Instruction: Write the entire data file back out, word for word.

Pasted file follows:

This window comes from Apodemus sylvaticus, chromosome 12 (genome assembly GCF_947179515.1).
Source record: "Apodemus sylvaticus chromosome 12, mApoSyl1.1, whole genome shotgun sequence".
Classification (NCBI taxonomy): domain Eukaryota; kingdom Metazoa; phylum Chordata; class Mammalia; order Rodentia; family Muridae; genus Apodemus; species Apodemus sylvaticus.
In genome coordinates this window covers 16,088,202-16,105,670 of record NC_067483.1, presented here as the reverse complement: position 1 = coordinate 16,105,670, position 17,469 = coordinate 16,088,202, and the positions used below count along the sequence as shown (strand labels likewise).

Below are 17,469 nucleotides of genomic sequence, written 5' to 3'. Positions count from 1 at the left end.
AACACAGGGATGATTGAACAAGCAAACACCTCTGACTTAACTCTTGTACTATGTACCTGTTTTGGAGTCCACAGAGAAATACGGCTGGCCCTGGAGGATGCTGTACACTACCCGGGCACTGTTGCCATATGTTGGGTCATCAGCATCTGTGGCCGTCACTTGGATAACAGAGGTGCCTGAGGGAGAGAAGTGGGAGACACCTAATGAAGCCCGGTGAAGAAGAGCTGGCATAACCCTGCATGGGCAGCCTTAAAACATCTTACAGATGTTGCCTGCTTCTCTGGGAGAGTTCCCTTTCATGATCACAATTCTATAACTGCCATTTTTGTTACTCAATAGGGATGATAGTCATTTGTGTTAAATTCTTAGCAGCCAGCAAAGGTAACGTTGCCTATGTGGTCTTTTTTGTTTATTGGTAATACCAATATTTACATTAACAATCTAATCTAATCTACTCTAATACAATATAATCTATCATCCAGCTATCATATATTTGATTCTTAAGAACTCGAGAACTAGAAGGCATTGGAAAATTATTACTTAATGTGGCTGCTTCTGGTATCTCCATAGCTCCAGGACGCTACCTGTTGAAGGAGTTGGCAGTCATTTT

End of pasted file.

This window comes from Apodemus sylvaticus, chromosome 12 (genome assembly GCF_947179515.1).
Source record: "Apodemus sylvaticus chromosome 12, mApoSyl1.1, whole genome shotgun sequence".
Classification (NCBI taxonomy): domain Eukaryota; kingdom Metazoa; phylum Chordata; class Mammalia; order Rodentia; family Muridae; genus Apodemus; species Apodemus sylvaticus.
In genome coordinates this window covers 16,088,202-16,105,670 of record NC_067483.1, presented here as the reverse complement: position 1 = coordinate 16,105,670, position 17,469 = coordinate 16,088,202, and the positions used below count along the sequence as shown (strand labels likewise).

Below are 17,469 nucleotides of genomic sequence, written 5' to 3'. Positions count from 1 at the left end.
AACACAGGGATGATTGAACAAGCAAACACCTCTGACTTAACTCTTGTACTATGTACCTGTTTTGGAGTCCACAGAGAAATACGGCTGGCCCTGGAGGATGCTGTACACTACCCGGGCACTGTTGCCATATGTTGGGTCATCAGCATCTGTGGCCGTCACTTGGATAACAGAGGTGCCTGAGGGAGAGAAGTGGGAGACACCTAATGAAGCCCGGTGAAGAAGAGCTGGCATAACCCTGCATGGGCAGCCTTAAAACATCTTACAGATGTTGCCTGCTTCTCTGGGAGAGTTCCCTTTCATGATCACAATTCTATAACTGCCATTTTTGTTACTCAATAGGGATGATAGTCATTTGTGTTAAATTCTTAGCAGCCAGCAAAGGTAACGTTGCCTATGTGGTCTTTTTTGTTTATTGGTAATACCAATATTTACATTAACAATCTAATCTAATCTACTCTAATACAATATAATCTATCATCCAGCTATCATATATTTGATTCTTAAGAACTCGAGAACTAGAAGGCATTGGAAAATTATTACTTAATGTGGCTGCTTCTGGTATCTCCATAGCTCCAGGACGCTACCTGTTGAAGGAGTTGGCAGTCATTTT